Effect of Head and Tongue Posture on the Pharyngeal Airway Dimensions and Morphology in Three-Dimensional Imaging: a Systematic Review.

Gurani SF, Di Carlo G, Cattaneo PM, Thorn JJ, Pinholt EM - J Oral Maxillofac Res (2016)

PRISMA flow diagram illustrating the literature search protocol.
© Copyright Policy - open-access
Related In: Results  -  Collection

License 1 - License 2
Show All Figures
getmorefigures.php?uid=PMC4837605&req=5

fig1: PRISMA flow diagram illustrating the literature search protocol.
Mentions: In the stage of identification, according to the article selection process ‘PRISMA 2009 Flow Diagram’ as presented in Figure 1, the duplicate references were removed by a “duplicate finder” tool from EndNote X7 and manually as well, resulting in 1197 references to 147 duplicate references removal.

Bottom Line: Overall 1344 articles (Embase 1063, PubMed 269, and Cochrane 12) resulted in four included publications.Heterogeneous methodology made a meta-analysis impossible, consequently a narrative synthesis was performed.Limited, poor quality and low evidence level literature is available on the effect of head posture on upper airway dimensions and morphology in three-dimensional imaging.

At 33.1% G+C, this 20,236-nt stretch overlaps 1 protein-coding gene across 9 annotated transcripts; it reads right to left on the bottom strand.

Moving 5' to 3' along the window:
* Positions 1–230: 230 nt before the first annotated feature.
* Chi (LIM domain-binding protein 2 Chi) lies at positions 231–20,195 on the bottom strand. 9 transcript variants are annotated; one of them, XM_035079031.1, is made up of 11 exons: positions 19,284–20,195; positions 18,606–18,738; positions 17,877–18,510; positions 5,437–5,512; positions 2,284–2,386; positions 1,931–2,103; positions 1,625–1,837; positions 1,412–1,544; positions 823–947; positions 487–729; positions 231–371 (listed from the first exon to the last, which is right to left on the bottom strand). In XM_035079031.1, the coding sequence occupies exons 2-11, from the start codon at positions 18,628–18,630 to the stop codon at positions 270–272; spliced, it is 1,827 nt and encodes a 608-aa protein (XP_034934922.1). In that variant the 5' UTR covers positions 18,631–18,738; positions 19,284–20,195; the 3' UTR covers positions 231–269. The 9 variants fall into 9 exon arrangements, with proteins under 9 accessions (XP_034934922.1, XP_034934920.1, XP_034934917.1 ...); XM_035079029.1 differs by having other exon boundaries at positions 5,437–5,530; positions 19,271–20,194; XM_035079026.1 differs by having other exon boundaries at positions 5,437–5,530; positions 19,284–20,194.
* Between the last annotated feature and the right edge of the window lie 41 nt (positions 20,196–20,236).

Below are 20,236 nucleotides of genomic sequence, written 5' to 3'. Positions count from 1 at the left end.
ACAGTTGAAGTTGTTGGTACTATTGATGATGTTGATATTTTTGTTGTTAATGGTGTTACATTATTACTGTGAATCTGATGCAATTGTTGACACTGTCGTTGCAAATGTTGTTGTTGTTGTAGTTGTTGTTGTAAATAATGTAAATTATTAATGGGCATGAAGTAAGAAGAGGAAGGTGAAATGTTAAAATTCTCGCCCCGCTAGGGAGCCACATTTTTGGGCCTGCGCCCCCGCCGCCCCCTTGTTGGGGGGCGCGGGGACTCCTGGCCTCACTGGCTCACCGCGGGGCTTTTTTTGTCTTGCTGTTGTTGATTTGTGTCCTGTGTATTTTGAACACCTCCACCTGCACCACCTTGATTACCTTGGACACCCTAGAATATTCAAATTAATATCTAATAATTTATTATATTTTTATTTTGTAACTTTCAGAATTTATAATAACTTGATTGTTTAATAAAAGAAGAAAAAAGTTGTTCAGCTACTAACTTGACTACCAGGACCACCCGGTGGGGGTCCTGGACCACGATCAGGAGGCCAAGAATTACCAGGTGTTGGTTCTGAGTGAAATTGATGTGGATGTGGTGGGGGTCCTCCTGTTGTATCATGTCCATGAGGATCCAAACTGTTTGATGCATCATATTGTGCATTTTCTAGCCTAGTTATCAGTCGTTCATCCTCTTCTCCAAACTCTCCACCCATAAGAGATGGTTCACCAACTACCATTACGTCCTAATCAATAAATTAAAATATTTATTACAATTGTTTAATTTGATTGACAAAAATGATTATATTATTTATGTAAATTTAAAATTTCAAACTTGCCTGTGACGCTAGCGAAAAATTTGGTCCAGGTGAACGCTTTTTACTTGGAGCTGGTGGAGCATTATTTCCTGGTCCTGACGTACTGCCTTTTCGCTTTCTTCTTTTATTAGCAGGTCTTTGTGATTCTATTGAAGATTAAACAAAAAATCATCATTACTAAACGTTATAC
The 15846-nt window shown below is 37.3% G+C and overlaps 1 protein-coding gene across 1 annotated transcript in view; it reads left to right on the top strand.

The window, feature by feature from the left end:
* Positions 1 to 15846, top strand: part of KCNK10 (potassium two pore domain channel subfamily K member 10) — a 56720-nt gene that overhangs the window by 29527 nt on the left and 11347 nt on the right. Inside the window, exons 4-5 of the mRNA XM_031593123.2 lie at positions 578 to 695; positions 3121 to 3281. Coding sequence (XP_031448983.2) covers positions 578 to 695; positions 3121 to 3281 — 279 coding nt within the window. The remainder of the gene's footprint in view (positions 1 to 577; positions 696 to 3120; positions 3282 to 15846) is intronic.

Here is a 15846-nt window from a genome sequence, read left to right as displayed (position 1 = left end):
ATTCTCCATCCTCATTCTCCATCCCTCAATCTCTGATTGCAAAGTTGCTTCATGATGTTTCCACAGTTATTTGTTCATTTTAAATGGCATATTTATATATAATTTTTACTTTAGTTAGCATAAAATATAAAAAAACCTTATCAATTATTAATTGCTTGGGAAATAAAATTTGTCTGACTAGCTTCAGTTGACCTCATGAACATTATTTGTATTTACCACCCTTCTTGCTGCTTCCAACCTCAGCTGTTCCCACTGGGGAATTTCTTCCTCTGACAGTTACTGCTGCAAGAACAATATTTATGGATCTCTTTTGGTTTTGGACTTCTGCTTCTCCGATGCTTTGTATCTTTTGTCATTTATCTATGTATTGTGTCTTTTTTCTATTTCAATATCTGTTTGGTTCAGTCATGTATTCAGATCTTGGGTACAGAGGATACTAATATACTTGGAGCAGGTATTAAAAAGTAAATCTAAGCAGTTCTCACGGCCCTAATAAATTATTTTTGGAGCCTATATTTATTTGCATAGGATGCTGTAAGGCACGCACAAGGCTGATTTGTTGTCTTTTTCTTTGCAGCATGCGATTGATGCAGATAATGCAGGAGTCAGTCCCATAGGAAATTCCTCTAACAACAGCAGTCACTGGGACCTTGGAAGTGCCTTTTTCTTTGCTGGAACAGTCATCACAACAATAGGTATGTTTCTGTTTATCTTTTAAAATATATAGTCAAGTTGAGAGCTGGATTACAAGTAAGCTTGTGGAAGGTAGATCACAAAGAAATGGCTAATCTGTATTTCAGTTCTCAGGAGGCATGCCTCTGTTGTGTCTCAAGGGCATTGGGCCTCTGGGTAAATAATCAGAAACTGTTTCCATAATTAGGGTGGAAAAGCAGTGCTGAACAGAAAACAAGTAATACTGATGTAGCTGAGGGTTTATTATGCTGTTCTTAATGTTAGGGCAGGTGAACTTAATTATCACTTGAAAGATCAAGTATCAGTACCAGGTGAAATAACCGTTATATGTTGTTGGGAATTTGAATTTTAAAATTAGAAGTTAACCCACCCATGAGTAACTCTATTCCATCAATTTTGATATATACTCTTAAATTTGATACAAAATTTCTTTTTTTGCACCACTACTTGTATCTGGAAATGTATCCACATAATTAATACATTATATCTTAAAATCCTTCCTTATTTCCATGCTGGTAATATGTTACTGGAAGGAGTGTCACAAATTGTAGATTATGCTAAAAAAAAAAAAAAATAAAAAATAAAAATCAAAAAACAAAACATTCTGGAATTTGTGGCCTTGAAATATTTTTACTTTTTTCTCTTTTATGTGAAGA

View Article: PubMed Central - HTML - PubMed

Affiliation: Department of Oral & Maxillofacial Surgery, Hospital of South West Denmark, Esbjerg Denmark.

ABSTRACT

Objectives: Natural head position is recommended to be optimal at cone-beam computed tomography acquisition. For standardization purposes in control of treatment outcome, it is clinically relevant to discuss, if a change of posture from natural head position may have an effect on the pharyngeal airway dimensions and morphology, during computed tomography, cone-beam computed tomography or magnetic resonance imaging acquisition. This was the aim of the present literature review study for purposes of valid evidence, which was hypothesized, to be present.

Material and methods: This systematic literature review has been registered in PROSPERO database with following number: CRD42015024567. A systematic literature search performed in PubMed, Embase and Cochrane was carried out in order to evaluate if the effect of human head or tongue posture has an effect on upper airway dimensions and morphology in CT, CBCT or MRI. Study quality assessment was performed. Predictor variable was head and tongue posture. Endpoints were numerical values of upper airway dimensions and morphology.

Results: Overall 1344 articles (Embase 1063, PubMed 269, and Cochrane 12) resulted in four included publications. Quality assessments revealed poor quality and low-level evidence by 46 - 67% of the maximum achievable score. Heterogeneous methodology made a meta-analysis impossible, consequently a narrative synthesis was performed.

Conclusions: Limited, poor quality and low evidence level literature is available on the effect of head posture on upper airway dimensions and morphology in three-dimensional imaging. Valid evidence requires a standardized method of head and tongue posture during image acquisition in future studies.

No MeSH data available.


Related in: MedlinePlus